Meeting the Need of all Learners

Throughout school there are children with extremes of skills and children who have had a wide variety of experiences before they come to school. Our school aims to provide the children with stimulating and challenging activities which cater for the wide range of abilities throughout our school:

  • All children will experience success. Children may be participating in a common task, carefully chosen to be manageable for children with a variety of both special education needs and those who are More Able and Talented or be undertaking a common task, with a specific group of children being given guidance by the teacher whilst other groups work independently.
  • Use of questioning throughout a lesson to assess and review learning in order to challenge and support all learners.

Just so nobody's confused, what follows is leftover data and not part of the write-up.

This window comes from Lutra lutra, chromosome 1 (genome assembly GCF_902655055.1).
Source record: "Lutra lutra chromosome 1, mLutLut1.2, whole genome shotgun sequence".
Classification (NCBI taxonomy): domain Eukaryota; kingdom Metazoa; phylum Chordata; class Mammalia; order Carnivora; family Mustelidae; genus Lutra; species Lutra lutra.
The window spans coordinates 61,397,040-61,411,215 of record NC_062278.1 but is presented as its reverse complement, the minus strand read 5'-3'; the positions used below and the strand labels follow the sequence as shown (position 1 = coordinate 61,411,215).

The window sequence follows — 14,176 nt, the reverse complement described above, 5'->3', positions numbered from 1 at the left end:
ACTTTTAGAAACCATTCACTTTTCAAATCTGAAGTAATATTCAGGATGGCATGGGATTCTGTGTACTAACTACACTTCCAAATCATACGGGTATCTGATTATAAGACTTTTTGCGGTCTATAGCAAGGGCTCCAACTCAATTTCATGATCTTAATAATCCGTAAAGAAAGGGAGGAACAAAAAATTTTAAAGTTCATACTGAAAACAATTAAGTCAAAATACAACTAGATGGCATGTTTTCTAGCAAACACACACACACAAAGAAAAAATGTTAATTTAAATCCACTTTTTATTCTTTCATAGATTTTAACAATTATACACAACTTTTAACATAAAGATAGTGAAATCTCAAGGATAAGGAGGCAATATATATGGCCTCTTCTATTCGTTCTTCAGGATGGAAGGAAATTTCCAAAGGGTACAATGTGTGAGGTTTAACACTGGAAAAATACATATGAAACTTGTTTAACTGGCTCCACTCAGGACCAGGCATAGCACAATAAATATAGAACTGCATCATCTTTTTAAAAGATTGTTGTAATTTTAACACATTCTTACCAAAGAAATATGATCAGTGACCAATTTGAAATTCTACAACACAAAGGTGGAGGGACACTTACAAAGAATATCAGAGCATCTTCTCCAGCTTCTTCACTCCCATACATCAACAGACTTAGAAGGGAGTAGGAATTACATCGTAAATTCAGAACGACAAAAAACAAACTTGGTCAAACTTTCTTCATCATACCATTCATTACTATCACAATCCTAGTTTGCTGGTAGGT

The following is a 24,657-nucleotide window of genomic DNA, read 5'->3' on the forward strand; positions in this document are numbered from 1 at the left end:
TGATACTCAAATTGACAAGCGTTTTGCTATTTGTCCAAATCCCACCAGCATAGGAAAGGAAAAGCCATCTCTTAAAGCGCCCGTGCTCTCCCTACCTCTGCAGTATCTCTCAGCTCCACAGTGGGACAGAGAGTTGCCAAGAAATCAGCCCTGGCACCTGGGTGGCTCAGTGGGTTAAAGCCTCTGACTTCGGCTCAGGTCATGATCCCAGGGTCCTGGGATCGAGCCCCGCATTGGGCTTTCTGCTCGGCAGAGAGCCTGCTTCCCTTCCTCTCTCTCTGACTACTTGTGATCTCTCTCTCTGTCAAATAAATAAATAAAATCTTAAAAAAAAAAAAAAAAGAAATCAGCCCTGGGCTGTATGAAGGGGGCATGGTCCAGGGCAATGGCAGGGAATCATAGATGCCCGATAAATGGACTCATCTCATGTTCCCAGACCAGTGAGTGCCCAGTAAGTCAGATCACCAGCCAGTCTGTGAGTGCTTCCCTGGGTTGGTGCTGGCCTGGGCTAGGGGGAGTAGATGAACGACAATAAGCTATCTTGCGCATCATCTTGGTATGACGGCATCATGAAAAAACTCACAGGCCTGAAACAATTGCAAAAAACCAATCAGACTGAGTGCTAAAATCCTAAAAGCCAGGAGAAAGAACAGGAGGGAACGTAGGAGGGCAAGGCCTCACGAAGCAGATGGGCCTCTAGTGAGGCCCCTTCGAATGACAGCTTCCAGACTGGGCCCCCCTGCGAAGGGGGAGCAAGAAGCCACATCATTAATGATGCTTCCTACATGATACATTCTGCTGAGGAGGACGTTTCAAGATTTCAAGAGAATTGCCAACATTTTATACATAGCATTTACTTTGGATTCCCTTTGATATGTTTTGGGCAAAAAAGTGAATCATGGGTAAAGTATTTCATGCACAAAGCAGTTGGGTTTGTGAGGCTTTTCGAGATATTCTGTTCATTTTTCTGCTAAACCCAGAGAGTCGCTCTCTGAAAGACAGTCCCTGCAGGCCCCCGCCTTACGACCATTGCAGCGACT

• Valuing children’s own self and peer assessments in order to assist learning.
  • Judging learners’ understanding with accuracy and using this to inform future learning opportunities and planning: through the use of success criteria, self and peer assessment, questioning, prior knowledge assessments as well as subject specific assessment procedures
  • Identifying where a learner is, and provide necessary stimulus to ensure that learners recognise and accept the next stage of learning
  • Having high expectations and using personal and social targets (linked to the Behaviour Policy) to motivate all learners to achieve to their full potential.


In Nursery, children use some of their print and letter knowledge in their early writing. For example, writing a pretend shopping list that starts at the top of the page; writing ‘m’ for mummy.

In Reception, the aim is for children to be independently writing, using their phonics and mark making skills. The goal is that they spell words by identifying the sounds and then writing the sounds with the letters. They will write short sentences with words with known letter-sound correspondences using a capital letter and a full stop.